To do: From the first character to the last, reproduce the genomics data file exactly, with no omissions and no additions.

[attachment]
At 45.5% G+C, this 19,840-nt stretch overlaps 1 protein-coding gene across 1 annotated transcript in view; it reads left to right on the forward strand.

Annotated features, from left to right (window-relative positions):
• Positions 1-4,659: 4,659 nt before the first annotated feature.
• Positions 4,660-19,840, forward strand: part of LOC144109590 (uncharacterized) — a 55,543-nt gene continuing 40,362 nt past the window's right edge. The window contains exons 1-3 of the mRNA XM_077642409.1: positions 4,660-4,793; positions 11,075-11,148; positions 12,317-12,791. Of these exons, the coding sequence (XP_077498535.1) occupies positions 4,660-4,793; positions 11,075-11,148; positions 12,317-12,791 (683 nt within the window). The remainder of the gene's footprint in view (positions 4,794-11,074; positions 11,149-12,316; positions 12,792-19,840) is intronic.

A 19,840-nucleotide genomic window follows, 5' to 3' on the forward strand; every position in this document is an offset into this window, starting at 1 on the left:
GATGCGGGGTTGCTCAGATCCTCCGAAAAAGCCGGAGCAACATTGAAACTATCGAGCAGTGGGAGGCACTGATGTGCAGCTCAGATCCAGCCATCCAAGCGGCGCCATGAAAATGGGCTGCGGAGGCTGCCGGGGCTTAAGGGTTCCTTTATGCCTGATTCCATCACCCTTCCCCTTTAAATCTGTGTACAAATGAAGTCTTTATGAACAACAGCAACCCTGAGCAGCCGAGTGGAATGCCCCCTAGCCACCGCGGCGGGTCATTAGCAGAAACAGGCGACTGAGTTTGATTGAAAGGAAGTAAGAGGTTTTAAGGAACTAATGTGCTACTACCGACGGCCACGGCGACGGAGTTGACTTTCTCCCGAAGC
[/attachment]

At 45.5% G+C, this 19,840-nt stretch overlaps 1 protein-coding gene across 1 annotated transcript in view; it reads left to right on the forward strand.

Annotated features, from left to right (window-relative positions):
• Positions 1-4,659: 4,659 nt before the first annotated feature.
• Positions 4,660-19,840, forward strand: part of LOC144109590 (uncharacterized) — a 55,543-nt gene continuing 40,362 nt past the window's right edge. The window contains exons 1-3 of the mRNA XM_077642409.1: positions 4,660-4,793; positions 11,075-11,148; positions 12,317-12,791. Of these exons, the coding sequence (XP_077498535.1) occupies positions 4,660-4,793; positions 11,075-11,148; positions 12,317-12,791 (683 nt within the window). The remainder of the gene's footprint in view (positions 4,794-11,074; positions 11,149-12,316; positions 12,792-19,840) is intronic.

A 19,840-nucleotide genomic window follows, 5' to 3' on the forward strand; every position in this document is an offset into this window, starting at 1 on the left:
GATGCGGGGTTGCTCAGATCCTCCGAAAAAGCCGGAGCAACATTGAAACTATCGAGCAGTGGGAGGCACTGATGTGCAGCTCAGATCCAGCCATCCAAGCGGCGCCATGAAAATGGGCTGCGGAGGCTGCCGGGGCTTAAGGGTTCCTTTATGCCTGATTCCATCACCCTTCCCCTTTAAATCTGTGTACAAATGAAGTCTTTATGAACAACAGCAACCCTGAGCAGCCGAGTGGAATGCCCCCTAGCCACCGCGGCGGGTCATTAGCAGAAACAGGCGACTGAGTTTGATTGAAAGGAAGTAAGAGGTTTTAAGGAACTAATGTGCTACTACCGACGGCCACGGCGACGGAGTTGACTTTCTCCCGAAGC